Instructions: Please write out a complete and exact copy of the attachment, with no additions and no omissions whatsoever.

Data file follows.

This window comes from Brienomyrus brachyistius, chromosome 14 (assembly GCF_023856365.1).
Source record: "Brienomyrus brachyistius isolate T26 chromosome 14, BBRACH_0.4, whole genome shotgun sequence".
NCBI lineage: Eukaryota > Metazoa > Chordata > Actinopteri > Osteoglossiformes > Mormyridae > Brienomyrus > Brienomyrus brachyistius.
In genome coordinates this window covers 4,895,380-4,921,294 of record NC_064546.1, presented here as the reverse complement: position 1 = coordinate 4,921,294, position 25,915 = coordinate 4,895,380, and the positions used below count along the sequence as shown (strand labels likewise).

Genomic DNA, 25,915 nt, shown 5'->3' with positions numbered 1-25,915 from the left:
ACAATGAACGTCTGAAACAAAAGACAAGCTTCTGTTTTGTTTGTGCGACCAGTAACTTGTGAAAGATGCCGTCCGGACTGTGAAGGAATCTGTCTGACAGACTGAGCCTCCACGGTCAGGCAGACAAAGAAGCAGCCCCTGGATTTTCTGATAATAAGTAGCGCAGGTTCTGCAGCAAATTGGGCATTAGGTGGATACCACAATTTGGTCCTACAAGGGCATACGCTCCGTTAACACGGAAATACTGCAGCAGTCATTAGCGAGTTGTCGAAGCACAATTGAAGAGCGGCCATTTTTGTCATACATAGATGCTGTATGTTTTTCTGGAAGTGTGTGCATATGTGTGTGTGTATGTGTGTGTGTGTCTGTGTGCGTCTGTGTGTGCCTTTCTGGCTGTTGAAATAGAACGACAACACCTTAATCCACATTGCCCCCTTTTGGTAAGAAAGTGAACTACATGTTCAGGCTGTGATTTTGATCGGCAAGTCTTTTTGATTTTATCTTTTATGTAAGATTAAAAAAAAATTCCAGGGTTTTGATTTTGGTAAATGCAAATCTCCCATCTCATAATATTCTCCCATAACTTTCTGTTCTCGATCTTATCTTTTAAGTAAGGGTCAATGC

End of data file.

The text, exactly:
This window comes from Brienomyrus brachyistius, chromosome 14 (assembly GCF_023856365.1).
Source record: "Brienomyrus brachyistius isolate T26 chromosome 14, BBRACH_0.4, whole genome shotgun sequence".
NCBI lineage: Eukaryota > Metazoa > Chordata > Actinopteri > Osteoglossiformes > Mormyridae > Brienomyrus > Brienomyrus brachyistius.
In genome coordinates this window covers 4,895,380-4,921,294 of record NC_064546.1, presented here as the reverse complement: position 1 = coordinate 4,921,294, position 25,915 = coordinate 4,895,380, and the positions used below count along the sequence as shown (strand labels likewise).

Genomic DNA, 25,915 nt, shown 5'->3' with positions numbered 1-25,915 from the left:
ACAATGAACGTCTGAAACAAAAGACAAGCTTCTGTTTTGTTTGTGCGACCAGTAACTTGTGAAAGATGCCGTCCGGACTGTGAAGGAATCTGTCTGACAGACTGAGCCTCCACGGTCAGGCAGACAAAGAAGCAGCCCCTGGATTTTCTGATAATAAGTAGCGCAGGTTCTGCAGCAAATTGGGCATTAGGTGGATACCACAATTTGGTCCTACAAGGGCATACGCTCCGTTAACACGGAAATACTGCAGCAGTCATTAGCGAGTTGTCGAAGCACAATTGAAGAGCGGCCATTTTTGTCATACATAGATGCTGTATGTTTTTCTGGAAGTGTGTGCATATGTGTGTGTGTATGTGTGTGTGTGTCTGTGTGCGTCTGTGTGTGCCTTTCTGGCTGTTGAAATAGAACGACAACACCTTAATCCACATTGCCCCCTTTTGGTAAGAAAGTGAACTACATGTTCAGGCTGTGATTTTGATCGGCAAGTCTTTTTGATTTTATCTTTTATGTAAGATTAAAAAAAAATTCCAGGGTTTTGATTTTGGTAAATGCAAATCTCCCATCTCATAATATTCTCCCATAACTTTCTGTTCTCGATCTTATCTTTTAAGTAAGGGTCAATGC